What Is Art?

By: Ipek Kozanoglu


The recent release of Alain de Botton’s paperback edition of Art as Therapy inspired me to write about this intriguing book by this fantastic philosopher. Last year, I came across an informative as well as entertaining way of learning about history, literature, philosophy and art. Today, I would like to share this with you, especially those of you who want to understand any of these subjects. My focus is primarily art.

‘Last Rays of Sun’, Paul Hoecker (1900) The title suggests the idea of leaving hopes and dreams behind. The woman gazing idly by the trees has the power to form a connection with the observer, who might also be sharing similar emotions. 

‘Last Rays of Sun’, Paul Hoecker (1900)

The title suggests the idea of leaving hopes and dreams behind. The woman gazing idly by the trees has the power to form a connection with the observer, who might also be sharing similar emotions. 

Firstly, I want to raise the following question: what is art for? As a current student of Art History, I often wonder about this question. Art is a way of making sense of the world when it doesn’t really make sense for us. It might serve to teach us a lesson, or provide us with some kind of moral message. But, it is also a way of making us feel like we are understood and do not stand alone in our pain, misery or failures in life. Even though we might not know who the artist has depicted in a painting or where it is set, we can almost always connect to people who are shown to display basic human emotions. Art can mean different things to different people. But there is always a point of connection between art and human beings. The paintings in this article made me think differently about the subject of art.

Alain de Botton, a philosopher of our times, is the founder of The School of Life. He discusses the modern world’s anxieties and problems, famous concepts and people, along with periods throughout history. De Botton’s book, Art as Therapy, which he co-wrote with John Armstrong, outlines in greater depth what I discussed earlier concerning the nature of art, and what it can be used for. However, he also addresses other problems that both society and the individual contend with by placing them in one of three categories: love, nature, and money and politics. There are a number of different artworks from different time periods which allude to the issues discussed in these categories. It is a wonderful book for anyone who is interested in, or confused and bewildered about the world’s simplest questions. I’d also recommend it for anyone who simply has a love affair with art! The book does not require much previous knowledge about art, since de Botton explains every concept with abundant detail. I would also recommend this book to anyone who is wondering about art in general.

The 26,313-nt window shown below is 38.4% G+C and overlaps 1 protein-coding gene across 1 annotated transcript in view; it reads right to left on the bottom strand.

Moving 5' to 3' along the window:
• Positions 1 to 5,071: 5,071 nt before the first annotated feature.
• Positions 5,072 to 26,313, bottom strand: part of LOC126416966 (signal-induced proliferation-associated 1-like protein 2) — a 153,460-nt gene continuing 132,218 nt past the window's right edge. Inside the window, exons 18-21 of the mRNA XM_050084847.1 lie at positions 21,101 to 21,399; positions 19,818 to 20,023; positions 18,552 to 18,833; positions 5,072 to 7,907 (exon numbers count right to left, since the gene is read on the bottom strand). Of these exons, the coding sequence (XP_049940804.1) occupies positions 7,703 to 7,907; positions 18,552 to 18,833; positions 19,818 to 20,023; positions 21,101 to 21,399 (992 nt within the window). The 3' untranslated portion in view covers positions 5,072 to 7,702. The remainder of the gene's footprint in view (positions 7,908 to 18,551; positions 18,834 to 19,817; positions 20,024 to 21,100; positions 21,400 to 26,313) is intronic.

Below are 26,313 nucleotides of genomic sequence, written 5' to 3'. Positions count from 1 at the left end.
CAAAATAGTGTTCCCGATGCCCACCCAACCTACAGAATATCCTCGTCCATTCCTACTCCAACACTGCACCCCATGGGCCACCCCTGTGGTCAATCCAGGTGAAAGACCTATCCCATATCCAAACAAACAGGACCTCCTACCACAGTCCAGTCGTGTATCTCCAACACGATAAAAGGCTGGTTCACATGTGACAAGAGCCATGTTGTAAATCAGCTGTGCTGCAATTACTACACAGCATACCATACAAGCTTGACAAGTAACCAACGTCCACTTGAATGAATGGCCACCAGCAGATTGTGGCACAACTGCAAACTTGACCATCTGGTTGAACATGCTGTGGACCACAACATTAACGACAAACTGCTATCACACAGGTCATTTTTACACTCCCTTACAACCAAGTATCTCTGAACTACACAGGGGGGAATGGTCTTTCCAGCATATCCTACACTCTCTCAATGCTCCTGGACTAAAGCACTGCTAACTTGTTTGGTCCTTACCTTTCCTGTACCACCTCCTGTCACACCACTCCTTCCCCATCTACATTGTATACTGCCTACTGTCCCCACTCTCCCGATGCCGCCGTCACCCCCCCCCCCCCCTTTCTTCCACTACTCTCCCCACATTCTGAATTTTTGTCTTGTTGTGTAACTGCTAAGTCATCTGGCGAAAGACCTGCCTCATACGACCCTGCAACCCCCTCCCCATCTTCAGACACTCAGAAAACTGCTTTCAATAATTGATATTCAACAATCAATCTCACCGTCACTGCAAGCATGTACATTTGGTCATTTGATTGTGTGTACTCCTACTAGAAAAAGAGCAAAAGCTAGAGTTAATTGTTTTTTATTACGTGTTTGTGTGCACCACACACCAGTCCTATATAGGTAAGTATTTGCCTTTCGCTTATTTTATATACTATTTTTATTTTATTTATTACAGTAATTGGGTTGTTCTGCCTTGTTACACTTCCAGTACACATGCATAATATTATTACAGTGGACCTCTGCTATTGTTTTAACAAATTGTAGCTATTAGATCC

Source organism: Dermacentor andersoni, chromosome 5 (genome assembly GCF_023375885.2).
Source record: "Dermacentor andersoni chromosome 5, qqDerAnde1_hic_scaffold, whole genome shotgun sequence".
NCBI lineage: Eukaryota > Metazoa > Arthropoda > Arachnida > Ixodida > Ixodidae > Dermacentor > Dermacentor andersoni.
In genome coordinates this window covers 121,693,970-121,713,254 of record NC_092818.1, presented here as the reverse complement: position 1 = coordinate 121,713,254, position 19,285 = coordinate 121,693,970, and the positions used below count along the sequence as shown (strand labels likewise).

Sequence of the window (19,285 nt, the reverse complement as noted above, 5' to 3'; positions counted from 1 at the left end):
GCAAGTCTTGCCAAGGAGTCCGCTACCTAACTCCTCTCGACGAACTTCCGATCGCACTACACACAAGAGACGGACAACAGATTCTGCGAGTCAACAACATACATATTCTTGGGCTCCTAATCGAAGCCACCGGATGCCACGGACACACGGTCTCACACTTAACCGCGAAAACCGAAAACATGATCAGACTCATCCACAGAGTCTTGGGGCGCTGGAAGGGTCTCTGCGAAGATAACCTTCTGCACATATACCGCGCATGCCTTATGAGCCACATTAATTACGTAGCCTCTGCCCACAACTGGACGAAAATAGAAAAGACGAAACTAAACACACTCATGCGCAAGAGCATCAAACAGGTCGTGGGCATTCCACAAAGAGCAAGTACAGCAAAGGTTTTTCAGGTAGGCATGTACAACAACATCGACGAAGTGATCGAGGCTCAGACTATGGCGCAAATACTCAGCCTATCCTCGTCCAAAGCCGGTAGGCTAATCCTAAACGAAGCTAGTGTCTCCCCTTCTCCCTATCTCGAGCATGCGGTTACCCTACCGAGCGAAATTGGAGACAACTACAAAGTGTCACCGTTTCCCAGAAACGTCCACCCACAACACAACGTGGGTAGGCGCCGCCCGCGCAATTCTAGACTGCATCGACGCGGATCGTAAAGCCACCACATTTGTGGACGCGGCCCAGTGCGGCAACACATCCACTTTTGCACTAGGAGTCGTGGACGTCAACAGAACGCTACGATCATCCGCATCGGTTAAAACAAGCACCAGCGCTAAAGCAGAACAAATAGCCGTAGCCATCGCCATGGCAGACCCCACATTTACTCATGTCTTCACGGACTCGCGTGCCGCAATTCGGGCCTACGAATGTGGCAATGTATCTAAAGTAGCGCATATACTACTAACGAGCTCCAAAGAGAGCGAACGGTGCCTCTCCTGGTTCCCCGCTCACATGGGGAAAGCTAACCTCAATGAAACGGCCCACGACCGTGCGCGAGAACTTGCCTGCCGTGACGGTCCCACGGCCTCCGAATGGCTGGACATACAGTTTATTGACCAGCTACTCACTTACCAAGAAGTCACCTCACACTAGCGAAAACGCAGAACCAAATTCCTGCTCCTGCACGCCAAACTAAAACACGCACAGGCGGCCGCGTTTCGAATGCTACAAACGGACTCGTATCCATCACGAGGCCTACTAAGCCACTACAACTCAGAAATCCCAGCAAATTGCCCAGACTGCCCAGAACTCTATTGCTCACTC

‘The Muse at Sunrise’, Alphonse Osbert (1918)

Just because we witnessed the ‘Last Rays of Sun’ doesn’t mean that we won’t get to witness a new sunrise. Our hopes and dreams might seem like they have been washed away. But you never know where you’ll find a new opportunity. With a new day comes a new beginning. 

For those interested, check out The School of Life channel on YouTube: https://www.youtube.com/user/schooloflifechannel 

Here you can find many videos about revolutionary historical periods, such as the Renaissance and Romanticism, alongside videos on famous writers and philosophers, including Leo Tolstoy and Jean-Jacques Rousseau to name a few. These personages and periods are explained in a very entertaining and fun way by Botton himself, and will help you to familiarise yourself with them.

'The Lanterns', Charles Courtney Curran (1913)

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